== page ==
Q: I remember reading a while back that we should add lemon juice to figs if we’re canning them. What about pears, especially the little hard sand pears that used to grow everywhere? I have a tree, and they don’t taste very acidy to me. I think my mother boiled them before she canned them, but I don’t remember any vinegar.
Answer: You’re right that figs need acid if they’re canned. But whether you can taste it or not, pears do have enough acid of their own, so they don’t need added acid.
The amount of acid doesn’t always affect the taste, and you can’t depend on the flavor you taste to tell how much acid is there. Also, different acids have different strengths. One might be strong enough with one tablespoon (lemon juice), but you’d need two tablespoons of a different one (vinegar) to make something safe.
That’s the case with many fruits, including tomatoes, and it’s why lemon juice is usually recommended. It’s actually a stronger acid and more effective at stopping botulism bacteria.
Sand pears don’t need extra acid, but if you want to add some for flavor when you boil them, that’s fine. It is recommended that pears be boiled until they’re just barely tender before they’re canned. Usually sugar syrup is all that’s needed, or you could use apple or white grape juice. And if you want to add vinegar and spices (cinnamon, cloves and/or ginger) to the syrup, they’ll be even more delicious.
Q: I read that article some time ago about using sodium phosphate to make processed cheese at home. I started reading food labels and, sure enough, a lot of processed cheese has either di-sodium or tri-sodium phosphate in it.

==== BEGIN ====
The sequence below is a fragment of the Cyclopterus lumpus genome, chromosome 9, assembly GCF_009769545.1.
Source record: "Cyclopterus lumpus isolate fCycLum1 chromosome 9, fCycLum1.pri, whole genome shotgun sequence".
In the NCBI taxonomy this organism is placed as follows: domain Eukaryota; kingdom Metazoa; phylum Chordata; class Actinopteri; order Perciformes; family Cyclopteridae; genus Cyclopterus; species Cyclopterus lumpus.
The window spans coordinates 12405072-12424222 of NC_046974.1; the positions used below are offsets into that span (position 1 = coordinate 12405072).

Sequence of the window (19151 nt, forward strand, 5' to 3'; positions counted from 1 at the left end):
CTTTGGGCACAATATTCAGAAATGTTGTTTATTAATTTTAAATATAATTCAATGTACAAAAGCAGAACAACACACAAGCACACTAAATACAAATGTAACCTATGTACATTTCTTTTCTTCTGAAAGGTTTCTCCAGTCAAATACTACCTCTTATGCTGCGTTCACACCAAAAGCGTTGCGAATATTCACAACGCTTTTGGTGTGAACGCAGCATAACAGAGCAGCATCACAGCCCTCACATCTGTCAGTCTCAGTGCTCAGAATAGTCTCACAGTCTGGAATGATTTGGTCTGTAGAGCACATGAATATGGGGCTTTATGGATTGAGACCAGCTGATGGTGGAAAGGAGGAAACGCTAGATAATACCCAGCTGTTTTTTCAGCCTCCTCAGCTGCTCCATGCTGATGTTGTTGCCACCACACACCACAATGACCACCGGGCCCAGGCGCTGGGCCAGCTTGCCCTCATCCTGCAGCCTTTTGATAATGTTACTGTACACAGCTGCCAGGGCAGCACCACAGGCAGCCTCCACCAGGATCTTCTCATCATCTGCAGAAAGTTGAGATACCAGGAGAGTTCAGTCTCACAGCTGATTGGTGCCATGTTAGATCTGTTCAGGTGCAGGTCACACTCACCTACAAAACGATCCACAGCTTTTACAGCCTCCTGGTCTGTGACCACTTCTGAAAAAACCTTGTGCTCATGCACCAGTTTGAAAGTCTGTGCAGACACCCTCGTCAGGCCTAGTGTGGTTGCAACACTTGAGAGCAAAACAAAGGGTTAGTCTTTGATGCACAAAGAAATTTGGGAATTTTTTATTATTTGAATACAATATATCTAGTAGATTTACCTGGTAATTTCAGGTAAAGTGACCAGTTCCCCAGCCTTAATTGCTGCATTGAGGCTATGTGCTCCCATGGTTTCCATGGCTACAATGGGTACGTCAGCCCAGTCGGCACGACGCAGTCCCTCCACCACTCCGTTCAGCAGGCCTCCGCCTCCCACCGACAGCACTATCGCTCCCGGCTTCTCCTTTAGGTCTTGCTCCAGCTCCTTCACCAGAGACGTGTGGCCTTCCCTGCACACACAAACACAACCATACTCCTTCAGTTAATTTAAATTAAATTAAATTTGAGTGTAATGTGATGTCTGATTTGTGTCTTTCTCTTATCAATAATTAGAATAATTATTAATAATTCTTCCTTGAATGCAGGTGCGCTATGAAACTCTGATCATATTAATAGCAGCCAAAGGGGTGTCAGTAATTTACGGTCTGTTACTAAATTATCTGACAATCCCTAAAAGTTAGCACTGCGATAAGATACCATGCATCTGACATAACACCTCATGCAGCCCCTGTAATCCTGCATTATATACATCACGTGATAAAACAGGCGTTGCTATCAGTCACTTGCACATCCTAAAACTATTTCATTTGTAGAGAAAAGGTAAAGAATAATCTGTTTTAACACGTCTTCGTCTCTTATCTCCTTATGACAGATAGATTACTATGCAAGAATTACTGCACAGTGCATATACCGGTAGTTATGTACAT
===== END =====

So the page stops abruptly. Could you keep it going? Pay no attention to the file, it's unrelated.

I was thinking of trying it myself and realized that I have some tri-sodium in the garage. I use it for cleaning. But my guess is I can’t use that for cheese. Am I right?
Answer: Completely right! Tri-sodium phosphate is a good emulsifier. That’s why it works for cleaning — it lifts grease off things and into the cleaning water. You can find it in home supply stores, paint stores, etc., for cleaning walls before you paint. It’s good for all kinds of cleaning.
But you have no guarantee that what you have is ONLY tri-sodium phosphate. It is industrial grade, maybe, but certainly not food grade. And if you intend to eat your homemade processed cheese, you really do need food grade. That way you’ll be sure you’re getting only sodium and phosphate, with no extraneous things like arsenic, cadmium or other possibly toxic minerals.
As an emulsifier in the cheese, it allows the proteins to be melted without the oils or fats separating and floating to the top of the pot, or oozing out of the block of cheese. If you lose the fats, the cheese protein will be crumbly when you slice it and tough when you cook it. But with the emulsifier, the proteins of the different cheeses you decide to blend and their fats will stay together as one soft lump of cheese.
So take the time to search for food grade if you want to do this. Then have fun!
Mary A. Keith, a licensed dietitian and health agent at Hillsborough County Extension, can be reached at firstname.lastname@example.org.